Yin Yang

The best way to describe the Yin Yang experience is simply this: Your meal will blow your mind.

The former advertising agency executive Margaret Xu Yuan started cooking as a hobby and turned it into her career. She opened a 30-seat private kitchen in 2008 in the bustling Wan Chai neighborhood, using ingredients from an organic farm in rural Hong Kong where she grows mustard greens, kumquats, bok choy and lemons. Ms. Xu’s quirky style and sensibility are reflected in her setting: a three-story, 1930s colonial-style town house filled with antique kitchen equipment and utensils.

From the moment you walk in, you feel as if you’re stepping into ancient Hong Kong — old Shanghainese ballads fill the air and lace curtains shrouding the windows keep the city’s neon lights at bay. Ms. Xu’s food is just as carefully orchestrated — in fact, she said she chose to open a private kitchen instead of a restaurant because she wanted to make her dishes by hand.

The meal began with a large plate bearing appetizers and house-made dipping sauces that took up almost the entire table. The wagyu beef and egg tart — a creative take on the staple of Hong Kong dim sums — came drizzled with truffle honey; a large chunk of sea urchin was embedded in a clear jelly made with broth from simmering chicken bones, combining salty and savory in a bite that has a delightfully creamy and crisp mouth-feel. Her roast chicken — juicy, yet with a beautifully crunchy skin — is a must, as are the house-made roast pork with sweet kumquat sauce and the “ironpot rice” studded with bits of earthy stingray liver. But the dish that you will be thinking of for months to come is Ms. Xu’s “Soup Without Water,” an intensely rich broth that she makes by dehydrating vegetables and collecting their juices.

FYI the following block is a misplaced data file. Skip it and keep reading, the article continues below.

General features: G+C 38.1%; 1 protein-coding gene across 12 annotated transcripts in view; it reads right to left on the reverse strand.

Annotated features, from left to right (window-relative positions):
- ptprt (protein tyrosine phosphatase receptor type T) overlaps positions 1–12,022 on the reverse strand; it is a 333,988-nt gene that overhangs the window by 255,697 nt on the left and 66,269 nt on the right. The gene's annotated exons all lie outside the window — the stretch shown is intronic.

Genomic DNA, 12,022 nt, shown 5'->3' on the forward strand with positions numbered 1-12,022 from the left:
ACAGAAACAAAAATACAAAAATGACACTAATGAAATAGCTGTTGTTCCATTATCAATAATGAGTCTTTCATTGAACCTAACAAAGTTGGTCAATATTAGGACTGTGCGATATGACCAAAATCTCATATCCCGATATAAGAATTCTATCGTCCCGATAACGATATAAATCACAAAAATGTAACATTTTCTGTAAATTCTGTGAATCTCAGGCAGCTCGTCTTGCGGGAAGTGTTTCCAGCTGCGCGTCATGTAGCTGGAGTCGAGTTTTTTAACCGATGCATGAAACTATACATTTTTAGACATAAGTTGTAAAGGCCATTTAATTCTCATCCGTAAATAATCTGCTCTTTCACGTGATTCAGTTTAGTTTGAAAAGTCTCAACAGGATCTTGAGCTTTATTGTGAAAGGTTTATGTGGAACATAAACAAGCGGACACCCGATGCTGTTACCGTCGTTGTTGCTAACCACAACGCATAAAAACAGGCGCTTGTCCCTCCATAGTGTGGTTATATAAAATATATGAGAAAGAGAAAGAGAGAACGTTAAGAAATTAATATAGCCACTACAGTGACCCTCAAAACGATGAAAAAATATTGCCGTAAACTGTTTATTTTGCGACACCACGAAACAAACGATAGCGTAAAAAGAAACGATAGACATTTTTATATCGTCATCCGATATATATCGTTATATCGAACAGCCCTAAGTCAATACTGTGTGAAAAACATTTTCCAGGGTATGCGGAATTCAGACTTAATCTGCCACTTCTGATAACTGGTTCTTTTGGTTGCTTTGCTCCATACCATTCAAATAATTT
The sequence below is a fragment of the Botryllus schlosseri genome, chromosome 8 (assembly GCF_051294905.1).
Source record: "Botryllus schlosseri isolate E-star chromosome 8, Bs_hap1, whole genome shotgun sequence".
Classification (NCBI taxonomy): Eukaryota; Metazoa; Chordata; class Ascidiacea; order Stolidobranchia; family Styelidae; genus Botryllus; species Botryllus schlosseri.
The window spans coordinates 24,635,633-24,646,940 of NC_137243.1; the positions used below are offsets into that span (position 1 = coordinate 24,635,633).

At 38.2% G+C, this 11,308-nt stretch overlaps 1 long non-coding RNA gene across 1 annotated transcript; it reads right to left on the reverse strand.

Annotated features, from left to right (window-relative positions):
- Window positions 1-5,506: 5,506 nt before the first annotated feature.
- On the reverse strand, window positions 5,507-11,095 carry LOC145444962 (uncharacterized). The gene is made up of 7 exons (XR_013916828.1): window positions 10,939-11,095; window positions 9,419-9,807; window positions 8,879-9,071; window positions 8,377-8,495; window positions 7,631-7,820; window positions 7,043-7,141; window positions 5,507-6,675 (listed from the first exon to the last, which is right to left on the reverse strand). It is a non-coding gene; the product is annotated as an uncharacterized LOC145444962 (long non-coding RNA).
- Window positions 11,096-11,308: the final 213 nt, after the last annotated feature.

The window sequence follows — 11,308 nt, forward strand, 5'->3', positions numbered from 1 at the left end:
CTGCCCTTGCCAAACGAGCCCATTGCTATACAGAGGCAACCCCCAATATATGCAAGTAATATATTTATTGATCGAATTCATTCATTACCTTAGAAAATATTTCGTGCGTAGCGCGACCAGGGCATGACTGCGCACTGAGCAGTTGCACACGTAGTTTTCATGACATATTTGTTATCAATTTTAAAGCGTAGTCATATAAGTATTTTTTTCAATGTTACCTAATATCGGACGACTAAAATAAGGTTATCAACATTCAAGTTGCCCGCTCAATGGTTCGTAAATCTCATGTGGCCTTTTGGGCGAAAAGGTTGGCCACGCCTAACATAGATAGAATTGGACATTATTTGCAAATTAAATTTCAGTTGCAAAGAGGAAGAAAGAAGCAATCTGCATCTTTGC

If you have time for just one private kitchen meal in Hong Kong, Yin Yang should be it.

Yin Yang, 18 Ship Street, Wan Chai, (852) 2866-0868; www.yinyang.hk. Four- to five-course lunches range from 228 to 280 Hong Kong dollars; nine-course dinners start at 560.

Ta Pantry

Of all the private kitchens I visited, this is the one that felt most like someone’s home.

It has just one large dining table that seats a maximum of 10 — and model-turned-chef Esther Sham invites you into her kitchen when you walk in so you can discuss wine options as her sous chef chops and her effervescent Shih Tzu nips about your legs. Ms. Sham — or, as she calls herself, Chef Tata — is self-taught. She opened Ta Pantry with her brother, Andrew, a wine distributor, in 2008. She chose to start small, “in case people didn’t like my cooking, I thought at least my brother can sell his wine.” The kitchen appears to be doing well, however; it can take weeks to get a dinner reservation.